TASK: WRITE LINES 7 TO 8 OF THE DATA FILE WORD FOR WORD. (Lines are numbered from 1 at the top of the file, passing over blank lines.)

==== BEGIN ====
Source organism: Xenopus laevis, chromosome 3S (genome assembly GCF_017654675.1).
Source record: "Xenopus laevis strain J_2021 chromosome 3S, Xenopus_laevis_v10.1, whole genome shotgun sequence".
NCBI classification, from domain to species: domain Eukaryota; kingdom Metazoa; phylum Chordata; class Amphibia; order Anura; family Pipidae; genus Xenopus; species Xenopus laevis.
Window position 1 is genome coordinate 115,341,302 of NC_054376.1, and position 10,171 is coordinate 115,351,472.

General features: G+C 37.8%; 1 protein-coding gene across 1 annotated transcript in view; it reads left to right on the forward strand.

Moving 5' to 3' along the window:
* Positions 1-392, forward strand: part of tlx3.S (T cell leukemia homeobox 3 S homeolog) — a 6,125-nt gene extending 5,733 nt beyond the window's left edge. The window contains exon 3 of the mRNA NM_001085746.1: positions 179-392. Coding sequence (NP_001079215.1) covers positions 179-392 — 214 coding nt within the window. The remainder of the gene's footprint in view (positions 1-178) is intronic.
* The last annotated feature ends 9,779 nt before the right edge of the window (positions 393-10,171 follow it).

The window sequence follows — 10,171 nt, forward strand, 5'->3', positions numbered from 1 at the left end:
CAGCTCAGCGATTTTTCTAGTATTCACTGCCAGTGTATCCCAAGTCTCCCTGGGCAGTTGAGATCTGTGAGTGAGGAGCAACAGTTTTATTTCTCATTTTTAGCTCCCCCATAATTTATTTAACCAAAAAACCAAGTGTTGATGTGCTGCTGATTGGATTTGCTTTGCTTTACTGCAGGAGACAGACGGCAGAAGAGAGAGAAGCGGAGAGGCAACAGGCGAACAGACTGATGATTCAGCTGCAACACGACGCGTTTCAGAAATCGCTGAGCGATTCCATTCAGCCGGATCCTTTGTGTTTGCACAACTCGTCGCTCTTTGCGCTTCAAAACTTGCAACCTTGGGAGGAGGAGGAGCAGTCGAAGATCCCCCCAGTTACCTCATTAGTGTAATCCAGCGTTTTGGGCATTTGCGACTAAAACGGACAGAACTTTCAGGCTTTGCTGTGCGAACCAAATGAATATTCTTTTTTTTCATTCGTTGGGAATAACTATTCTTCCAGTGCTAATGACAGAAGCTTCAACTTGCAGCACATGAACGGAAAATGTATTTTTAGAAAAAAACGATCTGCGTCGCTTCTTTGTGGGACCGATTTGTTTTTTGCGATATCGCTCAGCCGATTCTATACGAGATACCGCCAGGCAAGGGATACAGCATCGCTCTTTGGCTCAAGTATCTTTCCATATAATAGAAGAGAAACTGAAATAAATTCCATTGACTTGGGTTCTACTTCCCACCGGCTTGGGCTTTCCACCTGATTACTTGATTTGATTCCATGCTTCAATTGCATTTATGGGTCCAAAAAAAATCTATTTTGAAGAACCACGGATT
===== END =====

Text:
* Positions 1-392, forward strand: part of tlx3.S (T cell leukemia homeobox 3 S homeolog) — a 6,125-nt gene extending 5,733 nt beyond the window's left edge. The window contains exon 3 of the mRNA NM_001085746.1: positions 179-392. Coding sequence (NP_001079215.1) covers positions 179-392 — 214 coding nt within the window. The remainder of the gene's footprint in view (positions 1-178) is intronic.
* The last annotated feature ends 9,779 nt before the right edge of the window (positions 393-10,171 follow it).